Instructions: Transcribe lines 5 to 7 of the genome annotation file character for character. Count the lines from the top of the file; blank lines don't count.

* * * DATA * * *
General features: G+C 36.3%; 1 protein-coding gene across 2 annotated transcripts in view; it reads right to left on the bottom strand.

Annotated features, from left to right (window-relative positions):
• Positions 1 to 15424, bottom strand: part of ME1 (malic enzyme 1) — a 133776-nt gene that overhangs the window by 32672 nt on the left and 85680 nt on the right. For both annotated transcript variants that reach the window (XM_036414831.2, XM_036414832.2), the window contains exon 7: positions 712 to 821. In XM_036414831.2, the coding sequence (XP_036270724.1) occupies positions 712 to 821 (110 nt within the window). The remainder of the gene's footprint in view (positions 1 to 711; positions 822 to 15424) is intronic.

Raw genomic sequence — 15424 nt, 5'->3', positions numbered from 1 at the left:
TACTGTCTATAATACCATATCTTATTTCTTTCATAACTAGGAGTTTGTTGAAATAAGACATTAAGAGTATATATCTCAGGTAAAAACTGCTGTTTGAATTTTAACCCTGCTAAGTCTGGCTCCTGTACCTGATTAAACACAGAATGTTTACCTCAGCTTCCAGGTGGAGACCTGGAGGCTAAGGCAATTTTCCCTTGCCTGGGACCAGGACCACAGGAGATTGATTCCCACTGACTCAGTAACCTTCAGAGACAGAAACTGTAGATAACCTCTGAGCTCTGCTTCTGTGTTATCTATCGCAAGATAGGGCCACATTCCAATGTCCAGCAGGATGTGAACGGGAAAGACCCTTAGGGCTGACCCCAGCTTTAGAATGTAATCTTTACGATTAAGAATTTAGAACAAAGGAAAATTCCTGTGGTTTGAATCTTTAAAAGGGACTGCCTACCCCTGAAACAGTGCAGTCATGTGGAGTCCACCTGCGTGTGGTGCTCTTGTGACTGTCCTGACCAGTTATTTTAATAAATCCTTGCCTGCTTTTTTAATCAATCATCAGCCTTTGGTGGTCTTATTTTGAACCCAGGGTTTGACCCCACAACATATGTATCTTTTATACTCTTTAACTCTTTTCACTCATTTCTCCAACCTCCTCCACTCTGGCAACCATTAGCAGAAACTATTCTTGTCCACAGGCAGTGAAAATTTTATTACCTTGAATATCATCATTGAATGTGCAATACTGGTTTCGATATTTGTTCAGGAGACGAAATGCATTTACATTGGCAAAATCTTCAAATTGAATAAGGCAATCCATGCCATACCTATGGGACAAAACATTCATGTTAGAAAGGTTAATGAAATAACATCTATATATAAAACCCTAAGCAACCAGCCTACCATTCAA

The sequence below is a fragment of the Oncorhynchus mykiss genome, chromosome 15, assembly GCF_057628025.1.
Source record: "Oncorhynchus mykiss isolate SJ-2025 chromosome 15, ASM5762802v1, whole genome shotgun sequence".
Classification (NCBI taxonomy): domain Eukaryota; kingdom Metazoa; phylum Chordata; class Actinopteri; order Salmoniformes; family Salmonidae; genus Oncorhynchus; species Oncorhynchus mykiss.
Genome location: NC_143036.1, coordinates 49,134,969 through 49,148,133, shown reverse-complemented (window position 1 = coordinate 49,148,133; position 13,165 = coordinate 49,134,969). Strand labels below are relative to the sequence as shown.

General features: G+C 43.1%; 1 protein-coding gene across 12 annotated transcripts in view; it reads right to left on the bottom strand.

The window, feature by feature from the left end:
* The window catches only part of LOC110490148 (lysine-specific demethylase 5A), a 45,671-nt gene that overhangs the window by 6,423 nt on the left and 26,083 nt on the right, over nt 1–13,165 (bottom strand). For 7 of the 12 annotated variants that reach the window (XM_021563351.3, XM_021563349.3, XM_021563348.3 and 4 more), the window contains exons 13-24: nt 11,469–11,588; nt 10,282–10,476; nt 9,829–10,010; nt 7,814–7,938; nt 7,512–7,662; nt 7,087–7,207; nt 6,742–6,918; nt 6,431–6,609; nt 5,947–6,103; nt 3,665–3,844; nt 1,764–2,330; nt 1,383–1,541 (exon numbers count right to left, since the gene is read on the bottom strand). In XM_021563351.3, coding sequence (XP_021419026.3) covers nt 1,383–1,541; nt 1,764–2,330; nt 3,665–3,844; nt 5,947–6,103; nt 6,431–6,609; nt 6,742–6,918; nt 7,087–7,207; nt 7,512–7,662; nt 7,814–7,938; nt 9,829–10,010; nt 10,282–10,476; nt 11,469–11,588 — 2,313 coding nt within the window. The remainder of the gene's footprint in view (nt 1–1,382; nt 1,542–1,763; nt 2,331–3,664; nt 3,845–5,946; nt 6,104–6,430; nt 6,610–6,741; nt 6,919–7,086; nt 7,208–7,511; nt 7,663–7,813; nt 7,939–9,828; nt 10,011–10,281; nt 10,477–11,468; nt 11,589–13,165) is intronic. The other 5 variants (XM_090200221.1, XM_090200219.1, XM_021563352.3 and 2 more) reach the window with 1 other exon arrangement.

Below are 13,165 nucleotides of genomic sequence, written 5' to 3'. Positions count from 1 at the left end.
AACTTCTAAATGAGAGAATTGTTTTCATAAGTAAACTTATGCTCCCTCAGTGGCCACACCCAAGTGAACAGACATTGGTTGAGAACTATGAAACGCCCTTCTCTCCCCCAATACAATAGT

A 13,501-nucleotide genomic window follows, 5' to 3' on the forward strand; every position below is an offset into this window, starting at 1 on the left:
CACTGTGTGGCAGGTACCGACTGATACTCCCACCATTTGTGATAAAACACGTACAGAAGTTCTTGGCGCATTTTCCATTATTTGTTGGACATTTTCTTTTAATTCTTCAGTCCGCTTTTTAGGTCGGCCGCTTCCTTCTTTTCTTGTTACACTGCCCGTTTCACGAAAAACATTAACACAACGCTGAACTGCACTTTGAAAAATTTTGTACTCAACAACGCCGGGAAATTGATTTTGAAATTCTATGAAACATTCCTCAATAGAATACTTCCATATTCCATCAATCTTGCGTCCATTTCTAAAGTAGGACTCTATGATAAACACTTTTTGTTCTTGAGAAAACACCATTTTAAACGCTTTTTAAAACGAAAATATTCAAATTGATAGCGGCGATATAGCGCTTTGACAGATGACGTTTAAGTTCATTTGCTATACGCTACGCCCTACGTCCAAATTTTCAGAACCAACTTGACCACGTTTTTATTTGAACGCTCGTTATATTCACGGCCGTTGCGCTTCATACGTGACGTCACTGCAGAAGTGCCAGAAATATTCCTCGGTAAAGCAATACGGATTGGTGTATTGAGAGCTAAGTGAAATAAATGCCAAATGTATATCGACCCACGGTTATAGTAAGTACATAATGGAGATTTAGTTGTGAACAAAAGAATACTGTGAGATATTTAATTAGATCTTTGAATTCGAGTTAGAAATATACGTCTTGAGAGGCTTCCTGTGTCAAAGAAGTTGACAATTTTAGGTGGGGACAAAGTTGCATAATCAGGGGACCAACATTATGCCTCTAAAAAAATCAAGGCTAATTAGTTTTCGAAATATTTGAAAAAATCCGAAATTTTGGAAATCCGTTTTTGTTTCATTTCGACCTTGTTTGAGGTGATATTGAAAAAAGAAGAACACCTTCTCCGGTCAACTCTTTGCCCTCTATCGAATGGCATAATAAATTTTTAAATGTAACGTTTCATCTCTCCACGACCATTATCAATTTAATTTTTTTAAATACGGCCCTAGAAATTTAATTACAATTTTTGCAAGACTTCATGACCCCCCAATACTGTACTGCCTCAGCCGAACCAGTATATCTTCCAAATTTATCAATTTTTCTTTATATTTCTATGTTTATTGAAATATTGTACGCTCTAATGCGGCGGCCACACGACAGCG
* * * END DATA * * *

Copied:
TACTGTCTATAATACCATATCTTATTTCTTTCATAACTAGGAGTTTGTTGAAATAAGACATTAAGAGTATATATCTCAGGTAAAAACTGCTGTTTGAATTTTAACCCTGCTAAGTCTGGCTCCTGTACCTGATTAAACACAGAATGTTTACCTCAGCTTCCAGGTGGAGACCTGGAGGCTAAGGCAATTTTCCCTTGCCTGGGACCAGGACCACAGGAGATTGATTCCCACTGACTCAGTAACCTTCAGAGACAGAAACTGTAGATAACCTCTGAGCTCTGCTTCTGTGTTATCTATCGCAAGATAGGGCCACATTCCAATGTCCAGCAGGATGTGAACGGGAAAGACCCTTAGGGCTGACCCCAGCTTTAGAATGTAATCTTTACGATTAAGAATTTAGAACAAAGGAAAATTCCTGTGGTTTGAATCTTTAAAAGGGACTGCCTACCCCTGAAACAGTGCAGTCATGTGGAGTCCACCTGCGTGTGGTGCTCTTGTGACTGTCCTGACCAGTTATTTTAATAAATCCTTGCCTGCTTTTTTAATCAATCATCAGCCTTTGGTGGTCTTATTTTGAACCCAGGGTTTGACCCCACAACATATGTATCTTTTATACTCTTTAACTCTTTTCACTCATTTCTCCAACCTCCTCCACTCTGGCAACCATTAGCAGAAACTATTCTTGTCCACAGGCAGTGAAAATTTTATTACCTTGAATATCATCATTGAATGTGCAATACTGGTTTCGATATTTGTTCAGGAGACGAAATGCATTTACATTGGCAAAATCTTCAAATTGAATAAGGCAATCCATGCCATACCTATGGGACAAAACATTCATGTTAGAAAGGTTAATGAAATAACATCTATATATAAAACCCTAAGCAACCAGCCTACCATTCAA

The sequence below is a fragment of the Oncorhynchus mykiss genome, chromosome 15, assembly GCF_057628025.1.
Source record: "Oncorhynchus mykiss isolate SJ-2025 chromosome 15, ASM5762802v1, whole genome shotgun sequence".